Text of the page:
“Uh-no,” was my 39 year old sister’s succinct reply.
“How can you not be? You can go anywhere!” said the fifteen year old with such zeal.
“And I want to go nowhere,” answered my sister.
I wasn’t there for the exchange, but that’s how my sister relayed it. We laughed as we recalled the pre-driving age excitement of our earlier years. Heck, I can still remember the way it felt so very long ago.
Sadly, driving is a bit of a chore now. My vehicle is the means by which I take myself to places I have no interest in going to: the OBGYN, the grocery store, the dental office, and to my son’s Jiu-Jitsu lessons.
If only I could get the thrill of driving back! But, how could I get back there? Maybe if I played the right tunes, I could get there. Maybe if I wore the right outfit? Maybe if I went somewhere just because I wanted to and not because I had to, I could feel that excitement again.
Perhaps the weight of responsibilities, deadlines, and commitments are the extra passengers in what used to be my joyrides.
These days, escape means not leaving my home. True freedom would be the ability to turn on the television, sit on the couch, and not do anything else. I would not worry about the trash, the laundry, dinner, homeschooling, or shower time, either. However, that is not where I’m at, or “when” I’m at, as I (with the help of my husband) made another person. This person needs a nest right now, so I have to cool my heels for a bit.
But the fantasies are taking root, again. If I had nothing to worry about and could go anywhere, I’d pull my son out of his Jiu-Jitsu class and we’d head home, where I’d collect my makeup, my clothing, and my husband.
“Where are we going?” they’d ask.
“We are getting away!” I’d answer.
I’d hoot and cheer. I’d remove the top of my Jeep and would blast Bob Seger from my speakers. We’d hit 7/11 and would drive - not to the beach (I married a fair-skinned man), but to the mountains. We’d walk, hike, run, and laugh. We’d take lots of pictures. Only when our bodies were tired and our brains were full of ideas for our next adventures would we head home.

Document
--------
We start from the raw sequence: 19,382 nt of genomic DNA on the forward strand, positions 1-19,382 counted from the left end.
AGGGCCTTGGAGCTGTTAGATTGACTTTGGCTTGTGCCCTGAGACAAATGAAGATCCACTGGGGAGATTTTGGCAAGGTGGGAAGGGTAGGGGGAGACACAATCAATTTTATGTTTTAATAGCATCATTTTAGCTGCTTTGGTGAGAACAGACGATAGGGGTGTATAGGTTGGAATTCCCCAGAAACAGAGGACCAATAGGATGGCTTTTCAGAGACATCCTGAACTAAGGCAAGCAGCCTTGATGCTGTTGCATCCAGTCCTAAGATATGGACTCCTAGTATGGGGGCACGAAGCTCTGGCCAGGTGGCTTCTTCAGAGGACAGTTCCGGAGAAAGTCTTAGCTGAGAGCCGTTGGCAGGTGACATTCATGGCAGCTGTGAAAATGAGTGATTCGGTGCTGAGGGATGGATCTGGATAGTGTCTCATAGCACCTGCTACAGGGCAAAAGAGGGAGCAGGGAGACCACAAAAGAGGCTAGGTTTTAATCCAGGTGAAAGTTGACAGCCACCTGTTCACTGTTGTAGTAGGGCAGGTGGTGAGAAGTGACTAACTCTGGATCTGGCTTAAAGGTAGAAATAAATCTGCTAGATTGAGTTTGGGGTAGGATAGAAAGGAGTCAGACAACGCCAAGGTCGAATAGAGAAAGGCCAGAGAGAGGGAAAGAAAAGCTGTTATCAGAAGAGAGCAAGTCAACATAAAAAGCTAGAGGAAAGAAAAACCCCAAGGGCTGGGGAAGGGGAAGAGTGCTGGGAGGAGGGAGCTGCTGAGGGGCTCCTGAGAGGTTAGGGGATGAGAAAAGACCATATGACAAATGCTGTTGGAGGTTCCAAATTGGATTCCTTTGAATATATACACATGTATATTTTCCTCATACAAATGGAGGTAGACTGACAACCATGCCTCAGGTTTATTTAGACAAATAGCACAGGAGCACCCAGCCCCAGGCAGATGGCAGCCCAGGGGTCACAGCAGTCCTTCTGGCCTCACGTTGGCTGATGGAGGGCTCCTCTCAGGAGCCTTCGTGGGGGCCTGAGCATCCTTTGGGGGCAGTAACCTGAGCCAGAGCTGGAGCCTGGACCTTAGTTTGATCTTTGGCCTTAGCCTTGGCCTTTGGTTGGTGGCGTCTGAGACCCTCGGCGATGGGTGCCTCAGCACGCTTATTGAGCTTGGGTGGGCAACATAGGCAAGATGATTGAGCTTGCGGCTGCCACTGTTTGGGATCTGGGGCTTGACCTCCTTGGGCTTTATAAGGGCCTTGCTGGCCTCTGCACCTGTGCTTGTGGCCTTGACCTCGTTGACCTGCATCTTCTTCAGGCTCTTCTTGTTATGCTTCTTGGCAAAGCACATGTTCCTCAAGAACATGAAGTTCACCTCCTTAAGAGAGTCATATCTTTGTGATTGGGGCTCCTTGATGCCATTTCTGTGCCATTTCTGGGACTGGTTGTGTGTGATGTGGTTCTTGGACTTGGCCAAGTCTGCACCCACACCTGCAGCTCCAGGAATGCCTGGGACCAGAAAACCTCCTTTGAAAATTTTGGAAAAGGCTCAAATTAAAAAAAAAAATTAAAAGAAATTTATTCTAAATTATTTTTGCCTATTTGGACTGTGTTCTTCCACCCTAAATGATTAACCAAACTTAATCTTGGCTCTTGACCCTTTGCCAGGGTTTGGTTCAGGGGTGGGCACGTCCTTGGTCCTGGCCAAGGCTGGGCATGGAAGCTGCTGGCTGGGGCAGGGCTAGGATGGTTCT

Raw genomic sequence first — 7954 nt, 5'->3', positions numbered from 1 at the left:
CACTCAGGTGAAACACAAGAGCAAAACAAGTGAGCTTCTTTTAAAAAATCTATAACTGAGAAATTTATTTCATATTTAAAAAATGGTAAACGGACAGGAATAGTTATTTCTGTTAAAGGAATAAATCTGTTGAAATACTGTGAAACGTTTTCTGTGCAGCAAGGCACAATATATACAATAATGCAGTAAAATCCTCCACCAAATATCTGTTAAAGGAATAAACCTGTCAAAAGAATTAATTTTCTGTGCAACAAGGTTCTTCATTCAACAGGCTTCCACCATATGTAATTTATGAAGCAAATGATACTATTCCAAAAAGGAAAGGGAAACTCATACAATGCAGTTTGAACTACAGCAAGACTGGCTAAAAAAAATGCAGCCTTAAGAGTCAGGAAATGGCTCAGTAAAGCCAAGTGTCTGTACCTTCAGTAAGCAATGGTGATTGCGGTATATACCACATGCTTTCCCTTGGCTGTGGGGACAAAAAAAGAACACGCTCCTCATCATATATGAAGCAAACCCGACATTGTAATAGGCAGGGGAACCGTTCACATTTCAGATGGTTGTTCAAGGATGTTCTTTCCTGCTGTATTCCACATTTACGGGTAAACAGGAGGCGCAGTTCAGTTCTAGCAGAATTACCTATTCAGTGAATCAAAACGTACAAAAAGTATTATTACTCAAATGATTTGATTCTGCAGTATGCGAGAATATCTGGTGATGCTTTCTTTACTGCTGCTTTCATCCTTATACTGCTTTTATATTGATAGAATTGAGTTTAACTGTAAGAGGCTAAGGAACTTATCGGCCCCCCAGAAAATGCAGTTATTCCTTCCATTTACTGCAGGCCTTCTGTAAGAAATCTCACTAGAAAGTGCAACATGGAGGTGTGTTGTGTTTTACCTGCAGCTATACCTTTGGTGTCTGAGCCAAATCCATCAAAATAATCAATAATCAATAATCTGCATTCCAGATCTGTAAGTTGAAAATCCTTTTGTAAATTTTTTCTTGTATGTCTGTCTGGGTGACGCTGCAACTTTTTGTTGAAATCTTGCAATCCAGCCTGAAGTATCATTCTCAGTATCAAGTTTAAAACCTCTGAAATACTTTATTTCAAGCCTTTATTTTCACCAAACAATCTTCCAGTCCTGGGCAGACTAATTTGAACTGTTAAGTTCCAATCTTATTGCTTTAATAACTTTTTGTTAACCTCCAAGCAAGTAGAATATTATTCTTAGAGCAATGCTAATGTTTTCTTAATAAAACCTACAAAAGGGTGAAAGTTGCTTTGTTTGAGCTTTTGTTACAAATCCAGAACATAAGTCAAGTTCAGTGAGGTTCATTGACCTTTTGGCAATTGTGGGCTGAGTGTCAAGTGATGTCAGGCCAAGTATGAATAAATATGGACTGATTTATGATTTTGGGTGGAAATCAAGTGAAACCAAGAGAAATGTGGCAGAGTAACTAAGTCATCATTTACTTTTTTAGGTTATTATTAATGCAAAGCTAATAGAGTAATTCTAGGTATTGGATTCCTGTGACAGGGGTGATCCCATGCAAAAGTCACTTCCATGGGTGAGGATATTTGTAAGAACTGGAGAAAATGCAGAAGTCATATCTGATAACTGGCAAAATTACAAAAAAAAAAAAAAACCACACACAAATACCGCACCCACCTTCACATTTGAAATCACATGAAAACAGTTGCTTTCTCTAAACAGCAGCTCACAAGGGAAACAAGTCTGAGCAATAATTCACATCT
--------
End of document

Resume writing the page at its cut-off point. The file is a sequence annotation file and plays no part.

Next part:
But that’s not my reality. I have to keep my sore butt seated where it currently is - on the bleachers of my son’s Jiu-Jitsu class, where it will remain for the next 30 minutes. I’ve made a commitment to him, and he wants to be here, so here I am.
But maybe 7 or 8 years from now, I’ll be able to say no to Jiu-Jitsu. Maybe I’ll tell my husband and son to do their own laundry and make their own dinners. I’ll sit on the couch to read for a while, or maybe write, nap, or just watch TV.
Maybe then, my son will start thinking about his own escape. Maybe it will be the gym, the hills, the beach, or maybe to a girl’s house. I’ll cry when he gets his own set of wheels, though I will try not to. I don’t want him to worry about his mom when he should be thinking up his own dreams.
Maybe then, escape might not be as fun, as I won’t have anything to run from. Still, I’ll know how to get to the beach, the mountains, and to 7/11. Maybe there, I’ll find the part of me who knew how to escape.